I found an assignment I was given while I was in a Writing Strategies class in school. As to keep everything in one place, here it is….
One missed phone call.
Someone had called and hung up after the first ring. I checked my phone. ‘Home’ it said. I called back, and it rang three times.
Click, click. The flashing numbers on my cell phone indicated that the connection had ended.
That’s weird. I’m not going to stress it, I thought. I can always rest assure that if my family has anything to tell me – important or not – they’ll make it a point to call until they get through. I continued rehearsing Hamlet with my group members for our presentation the next day.
“Okay. I’m leaving. I’m gonna work on some more stuff when I get home.” I gathered my materials and stored them away in the large crafts’ box I had brought.
Really, I was wrapping up because it had already been too many hours that I had been away from my 7 month-old, 4-pound miniature pinscher. His name was Brinks – like the security system. Since I had gotten him almost 5 months before, coming home was exciting.
On my way home I imagined, as I usually did, how Brinks would react when I got to the door. I knew he’d be waiting on the other side, whimpering with happiness. I’d open the door and he’d run in circles with his ears and stub-of-a-tail down, unable to decide what to do with his excitement. Finally, I’d pick him up and greet him with my barely comprehensible baby talk.
I pulled into my driveway and was surprised to see my father standing outside by the gate of the front courtyard.
“Can you help me bring this box in?” I said as I pointed to my crafts’ box.
My dad and I walked past each other as he went for the box in the car and I went for the door of the house.
Inside, I stood by the dining room table and my dad walked up to me and said, “Something terrible has happened.”
I searched for clues in my head. Is there someone who’s been sick that could’ve died? No ideas came to mind.
“The puppy was hit by a car.”
Ah, my dad the jokester! He’s just bothering me because he hates how I’m always on his back about closing the front door now that we have Brinks walking around the house. Jeez. Cruel Joke.
“No he wasn’t!” I laughed and pushed him on his shoulder.
He kept a fixed gaze on me and tried to insist by nodding his head.
“He was.” His voice cracked and he reached out to put his hands on my shoulders. From the corner of my eye I saw my mom reaching the bottom of the stairs from the computer loft where she had been and I saw her staring at me. No, this isn’t possible, I thought. Brinks is supposed to be alive like I had left him a few hours ago.
“How did this happen?” I finally asked.
My father just pointed at himself as he cried with his head down, “I threw out the trash and left the door open.”
“How many times do I have to tell you to close the front door!?” I screamed in frustration. “You always call me ridiculous! This is why I do it!”
We’ve had several family pets, but before Brinks, my family thought that people loving their pets this much was ridiculous. A pet is an animal – not a person. However, after a while it was no longer surprising to find my dad marching around the house holding Brinks in a sitting position on his head as he chanted the nickname he had for him, “Chi-cho! Chi-cho!” Brinks’ quirky personality and Napoleon complex amused us all. How could someone not find something that tiny adorable? I was obsessed.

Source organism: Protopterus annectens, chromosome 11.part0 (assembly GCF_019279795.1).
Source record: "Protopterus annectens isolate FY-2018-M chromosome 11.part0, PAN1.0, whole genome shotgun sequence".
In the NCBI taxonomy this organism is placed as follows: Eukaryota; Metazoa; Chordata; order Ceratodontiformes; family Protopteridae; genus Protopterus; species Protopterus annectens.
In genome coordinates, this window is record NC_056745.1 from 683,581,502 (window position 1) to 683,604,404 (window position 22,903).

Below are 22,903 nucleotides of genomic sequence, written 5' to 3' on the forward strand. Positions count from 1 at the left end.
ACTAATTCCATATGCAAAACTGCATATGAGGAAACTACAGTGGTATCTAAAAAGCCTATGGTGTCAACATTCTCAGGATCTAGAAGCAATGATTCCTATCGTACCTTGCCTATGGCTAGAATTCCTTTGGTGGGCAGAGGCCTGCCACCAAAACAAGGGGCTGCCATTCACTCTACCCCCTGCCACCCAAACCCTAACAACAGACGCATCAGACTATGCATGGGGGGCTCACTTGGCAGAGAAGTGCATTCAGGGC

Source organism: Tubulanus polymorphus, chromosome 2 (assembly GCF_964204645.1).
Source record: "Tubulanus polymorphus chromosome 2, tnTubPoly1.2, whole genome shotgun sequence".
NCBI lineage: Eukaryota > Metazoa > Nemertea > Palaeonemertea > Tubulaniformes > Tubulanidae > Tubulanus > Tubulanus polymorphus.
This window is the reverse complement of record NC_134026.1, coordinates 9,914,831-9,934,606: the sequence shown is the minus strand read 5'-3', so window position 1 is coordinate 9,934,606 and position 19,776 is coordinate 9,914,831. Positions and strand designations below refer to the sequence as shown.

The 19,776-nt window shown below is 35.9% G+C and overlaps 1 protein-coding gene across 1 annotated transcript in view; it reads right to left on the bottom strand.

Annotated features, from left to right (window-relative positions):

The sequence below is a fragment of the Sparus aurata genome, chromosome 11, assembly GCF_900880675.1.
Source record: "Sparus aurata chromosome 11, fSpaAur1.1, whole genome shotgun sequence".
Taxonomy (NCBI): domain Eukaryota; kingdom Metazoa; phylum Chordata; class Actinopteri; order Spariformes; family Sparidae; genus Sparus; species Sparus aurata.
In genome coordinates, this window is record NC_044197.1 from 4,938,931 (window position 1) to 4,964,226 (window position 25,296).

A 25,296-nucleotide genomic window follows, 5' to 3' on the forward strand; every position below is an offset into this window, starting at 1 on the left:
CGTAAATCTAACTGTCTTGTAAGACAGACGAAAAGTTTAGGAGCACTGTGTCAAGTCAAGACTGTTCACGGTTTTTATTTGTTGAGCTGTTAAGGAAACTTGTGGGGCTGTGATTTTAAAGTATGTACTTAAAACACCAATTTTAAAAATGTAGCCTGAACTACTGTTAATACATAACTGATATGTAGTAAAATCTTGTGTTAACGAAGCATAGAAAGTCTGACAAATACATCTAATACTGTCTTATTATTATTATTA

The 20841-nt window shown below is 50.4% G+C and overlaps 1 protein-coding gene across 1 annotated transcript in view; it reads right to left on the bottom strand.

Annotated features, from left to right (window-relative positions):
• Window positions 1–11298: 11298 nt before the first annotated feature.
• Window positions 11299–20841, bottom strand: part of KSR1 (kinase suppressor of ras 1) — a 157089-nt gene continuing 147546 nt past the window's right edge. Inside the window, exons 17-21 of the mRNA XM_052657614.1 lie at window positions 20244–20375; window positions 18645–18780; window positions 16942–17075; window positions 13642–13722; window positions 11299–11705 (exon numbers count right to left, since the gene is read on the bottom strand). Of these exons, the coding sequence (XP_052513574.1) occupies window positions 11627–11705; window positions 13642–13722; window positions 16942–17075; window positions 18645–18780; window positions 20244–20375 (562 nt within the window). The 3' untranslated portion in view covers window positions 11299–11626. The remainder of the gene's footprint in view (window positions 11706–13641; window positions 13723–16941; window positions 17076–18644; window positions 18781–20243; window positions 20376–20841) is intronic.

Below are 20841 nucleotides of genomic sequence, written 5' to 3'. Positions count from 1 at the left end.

“Listen, starting tomorrow, we want to take you to see different puppies,” my mom offered. “I’ve already gotten in touch with some min-pin breeders.”
I walked across the house to my room. Brinks’ bed, toys and bones had already been removed from my room. My dad knocked on the door and entered. I sat on my bed and he sat beside me.
“I’m sorry,” he told me. “You always warned me.” He hugged me and cried. I felt bad for how guilty my dad was feeling and was surprised to find that he was the one who need consoling. I couldn’t cry because it hadn’t really hit me yet. Then my sister, who lives in New York called.
“I told her that he had run away, ” my dad said as he looked at the caller ID. “At first we just couldn’t find him and then we never called to tell her we had.”
My dad picked up the phone, and I could hear her asking if they had found Brinks yet.
“He’s dead, Booboo.” He responded. Then he turned and looked at me, “She’s strong. She’s doing better than I am, actually.” My dad passed me the phone and left me to talk to my sister alone. A few moments later my brother walked in and sat beside me. He asked me how I was doing and hugged me. All of a sudden he put his head on my shoulder and started to cry. What is going on here? First my dad and now my grown brother. “I’m sorry,” he told me. “I know I could’ve prevented it. I came home and saw the door was open. If I would’ve just thought about it, I could’ve looked for him and found him.” Brinks was hit directly in front of my house, which means that if my brother hadn’t seen him on his way in, he hadn’t been hit yet.
We all decided to hold off on telling my oldest sister until she asked. She didn’t live with us, so that could buy some time. Who wants to upset a pregnant woman? For the next 7 consecutive days, we visited breeders from Pembroke Pines, Homestead and beyond in search of a new puppy to fill the void. My parents were ready to travel to Tampa or Orlando if we found something we thought was what I was looking for. Finally, on December 8th, exactly 7 days from the day we lost Brinks, I found him in Weston. A handsome, elegant miniature pinscher that I named Fargo. Though I loved Fargo, he was never able to replace Brinks.
Still, I was fortunate to have my family offering anything they had to help me get through my time of grief. Brinks changed my family’s perspective on pets and he’ll never be forgotten.